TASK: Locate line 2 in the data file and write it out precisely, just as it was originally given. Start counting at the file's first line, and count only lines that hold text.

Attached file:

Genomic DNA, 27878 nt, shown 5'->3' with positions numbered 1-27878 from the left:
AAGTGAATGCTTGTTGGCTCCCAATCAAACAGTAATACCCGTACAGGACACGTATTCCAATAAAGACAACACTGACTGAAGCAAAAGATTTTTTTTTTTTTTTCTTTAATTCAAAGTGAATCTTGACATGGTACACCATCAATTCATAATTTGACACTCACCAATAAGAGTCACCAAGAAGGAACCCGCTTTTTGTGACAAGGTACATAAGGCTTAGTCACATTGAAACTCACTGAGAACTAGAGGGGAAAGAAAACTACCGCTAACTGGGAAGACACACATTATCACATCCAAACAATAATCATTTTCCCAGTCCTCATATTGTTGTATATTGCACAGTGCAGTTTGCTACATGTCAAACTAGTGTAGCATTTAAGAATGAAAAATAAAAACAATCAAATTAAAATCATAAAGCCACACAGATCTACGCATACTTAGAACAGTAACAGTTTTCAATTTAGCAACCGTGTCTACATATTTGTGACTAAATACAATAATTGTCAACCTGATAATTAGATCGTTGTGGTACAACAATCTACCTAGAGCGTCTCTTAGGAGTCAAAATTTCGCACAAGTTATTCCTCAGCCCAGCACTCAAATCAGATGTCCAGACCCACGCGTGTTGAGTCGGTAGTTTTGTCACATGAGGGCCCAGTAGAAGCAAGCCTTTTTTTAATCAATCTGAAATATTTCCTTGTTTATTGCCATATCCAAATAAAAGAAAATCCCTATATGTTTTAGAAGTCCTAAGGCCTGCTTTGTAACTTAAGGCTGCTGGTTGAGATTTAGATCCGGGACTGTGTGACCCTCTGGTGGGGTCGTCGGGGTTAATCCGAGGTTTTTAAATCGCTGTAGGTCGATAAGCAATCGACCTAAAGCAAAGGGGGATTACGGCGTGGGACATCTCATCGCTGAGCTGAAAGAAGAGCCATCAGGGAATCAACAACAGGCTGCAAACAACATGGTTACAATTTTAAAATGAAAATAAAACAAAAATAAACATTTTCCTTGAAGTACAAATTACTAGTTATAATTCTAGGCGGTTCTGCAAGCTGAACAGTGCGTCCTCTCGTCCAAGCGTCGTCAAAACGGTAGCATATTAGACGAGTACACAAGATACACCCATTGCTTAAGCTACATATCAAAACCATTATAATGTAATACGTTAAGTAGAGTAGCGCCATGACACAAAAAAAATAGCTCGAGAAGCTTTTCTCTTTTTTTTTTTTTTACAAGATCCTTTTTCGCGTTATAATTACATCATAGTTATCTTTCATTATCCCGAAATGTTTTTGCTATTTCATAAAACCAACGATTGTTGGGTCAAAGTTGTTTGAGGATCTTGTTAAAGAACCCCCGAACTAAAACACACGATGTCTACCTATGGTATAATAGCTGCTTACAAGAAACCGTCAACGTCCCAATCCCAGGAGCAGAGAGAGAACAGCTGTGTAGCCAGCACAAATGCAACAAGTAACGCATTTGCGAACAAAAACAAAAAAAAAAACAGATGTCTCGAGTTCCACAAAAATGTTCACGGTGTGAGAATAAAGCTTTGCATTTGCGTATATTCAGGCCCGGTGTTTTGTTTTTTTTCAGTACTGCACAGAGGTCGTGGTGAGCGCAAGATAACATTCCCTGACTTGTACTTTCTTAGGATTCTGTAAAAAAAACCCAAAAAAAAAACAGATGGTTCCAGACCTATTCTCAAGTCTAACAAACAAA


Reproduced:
AAGTGAATGCTTGTTGGCTCCCAATCAAACAGTAATACCCGTACAGGACACGTATTCCAATAAAGACAACACTGACTGAAGCAAAAGATTTTTTTTTTTTTTTCTTTAATTCAAAGTGAATCTTGACATGGTACACCATCAATTCATAATTTGACACTCACCAATAAGAGTCACCAAGAAGGAACCCGCTTTTTGTGACAAGGTACATAAGGCTTAGTCACATTGAAACTCACTGAGAACTAGAGGGGAAAGAAAACTACCGCTAACTGGGAAGACACACATTATCACATCCAAACAATAATCATTTTCCCAGTCCTCATATTGTTGTATATTGCACAGTGCAGTTTGCTACATGTCAAACTAGTGTAGCATTTAAGAATGAAAAATAAAAACAATCAAATTAAAATCATAAAGCCACACAGATCTACGCATACTTAGAACAGTAACAGTTTTCAATTTAGCAACCGTGTCTACATATTTGTGACTAAATACAATAATTGTCAACCTGATAATTAGATCGTTGTGGTACAACAATCTACCTAGAGCGTCTCTTAGGAGTCAAAATTTCGCACAAGTTATTCCTCAGCCCAGCACTCAAATCAGATGTCCAGACCCACGCGTGTTGAGTCGGTAGTTTTGTCACATGAGGGCCCAGTAGAAGCAAGCCTTTTTTTAATCAATCTGAAATATTTCCTTGTTTATTGCCATATCCAAATAAAAGAAAATCCCTATATGTTTTAGAAGTCCTAAGGCCTGCTTTGTAACTTAAGGCTGCTGGTTGAGATTTAGATCCGGGACTGTGTGACCCTCTGGTGGGGTCGTCGGGGTTAATCCGAGGTTTTTAAATCGCTGTAGGTCGATAAGCAATCGACCTAAAGCAAAGGGGGATTACGGCGTGGGACATCTCATCGCTGAGCTGAAAGAAGAGCCATCAGGGAATCAACAACAGGCTGCAAACAACATGGTTACAATTTTAAAATGAAAATAAAACAAAAATAAACATTTTCCTTGAAGTACAAATTACTAGTTATAATTCTAGGCGGTTCTGCAAGCTGAACAGTGCGTCCTCTCGTCCAAGCGTCGTCAAAACGGTAGCATATTAGACGAGTACACAAGATACACCCATTGCTTAAGCTACATATCAAAACCATTATAATGTAATACGTTAAGTAGAGTAGCGCCATGACACAAAAAAAATAGCTCGAGAAGCTTTTCTCTTTTTTTTTTTTTTACAAGATCCTTTTTCGCGTTATAATTACATCATAGTTATCTTTCATTATCCCGAAATGTTTTTGCTATTTCATAAAACCAACGATTGTTGGGTCAAAGTTGTTTGAGGATCTTGTTAAAGAACCCCCGAACTAAAACACACGATGTCTACCTATGGTATAATAGCTGCTTACAAGAAACCGTCAACGTCCCAATCCCAGGAGCAGAGAGAGAACAGCTGTGTAGCCAGCACAAATGCAACAAGTAACGCATTTGCGAACAAAAACAAAAAAAAAAACAGATGTCTCGAGTTCCACAAAAATGTTCACGGTGTGAGAATAAAGCTTTGCATTTGCGTATATTCAGGCCCGGTGTTTTGTTTTTTTTCAGTACTGCACAGAGGTCGTGGTGAGCGCAAGATAACATTCCCTGACTTGTACTTTCTTAGGATTCTGTAAAAAAAACCCAAAAAAAAAACAGATGGTTCCAGACCTATTCTCAAGTCTAACAAACAAA